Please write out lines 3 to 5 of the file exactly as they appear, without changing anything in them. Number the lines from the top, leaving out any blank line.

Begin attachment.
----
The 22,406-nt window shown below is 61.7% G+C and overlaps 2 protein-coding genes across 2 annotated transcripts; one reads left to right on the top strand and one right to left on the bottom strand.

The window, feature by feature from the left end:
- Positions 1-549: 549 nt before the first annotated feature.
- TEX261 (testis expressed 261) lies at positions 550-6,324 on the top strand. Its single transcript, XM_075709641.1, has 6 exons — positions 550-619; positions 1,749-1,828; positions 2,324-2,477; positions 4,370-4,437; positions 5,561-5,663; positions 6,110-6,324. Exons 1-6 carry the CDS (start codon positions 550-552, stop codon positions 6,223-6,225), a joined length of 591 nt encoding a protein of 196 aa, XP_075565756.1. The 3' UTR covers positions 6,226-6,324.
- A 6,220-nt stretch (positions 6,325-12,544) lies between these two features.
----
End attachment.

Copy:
- Positions 1-549: 549 nt before the first annotated feature.
- TEX261 (testis expressed 261) lies at positions 550-6,324 on the top strand. Its single transcript, XM_075709641.1, has 6 exons — positions 550-619; positions 1,749-1,828; positions 2,324-2,477; positions 4,370-4,437; positions 5,561-5,663; positions 6,110-6,324. Exons 1-6 carry the CDS (start codon positions 550-552, stop codon positions 6,223-6,225), a joined length of 591 nt encoding a protein of 196 aa, XP_075565756.1. The 3' UTR covers positions 6,226-6,324.
- A 6,220-nt stretch (positions 6,325-12,544) lies between these two features.